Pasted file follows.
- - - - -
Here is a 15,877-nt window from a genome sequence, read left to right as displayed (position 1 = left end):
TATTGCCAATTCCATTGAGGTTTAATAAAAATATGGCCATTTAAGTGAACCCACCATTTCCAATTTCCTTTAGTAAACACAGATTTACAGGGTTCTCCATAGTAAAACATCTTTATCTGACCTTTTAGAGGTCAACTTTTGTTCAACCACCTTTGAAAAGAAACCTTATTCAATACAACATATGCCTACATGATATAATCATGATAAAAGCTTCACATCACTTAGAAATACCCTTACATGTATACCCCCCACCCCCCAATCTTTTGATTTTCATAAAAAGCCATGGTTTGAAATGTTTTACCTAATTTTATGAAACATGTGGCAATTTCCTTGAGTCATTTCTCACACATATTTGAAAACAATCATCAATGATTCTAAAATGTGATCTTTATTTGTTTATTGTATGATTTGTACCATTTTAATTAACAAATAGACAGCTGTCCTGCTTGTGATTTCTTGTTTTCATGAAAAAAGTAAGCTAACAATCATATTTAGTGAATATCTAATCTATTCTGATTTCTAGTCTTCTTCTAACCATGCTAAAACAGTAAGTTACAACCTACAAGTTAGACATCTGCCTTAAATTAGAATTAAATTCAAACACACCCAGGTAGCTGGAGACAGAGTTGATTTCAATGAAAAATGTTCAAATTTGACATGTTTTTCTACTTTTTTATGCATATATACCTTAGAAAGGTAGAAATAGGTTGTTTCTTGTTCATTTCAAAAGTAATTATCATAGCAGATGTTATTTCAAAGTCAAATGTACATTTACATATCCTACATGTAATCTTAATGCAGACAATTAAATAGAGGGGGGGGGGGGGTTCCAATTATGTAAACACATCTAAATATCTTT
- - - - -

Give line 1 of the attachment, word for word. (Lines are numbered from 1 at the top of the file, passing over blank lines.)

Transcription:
Here is a 15,877-nt window from a genome sequence, read left to right as displayed (position 1 = left end):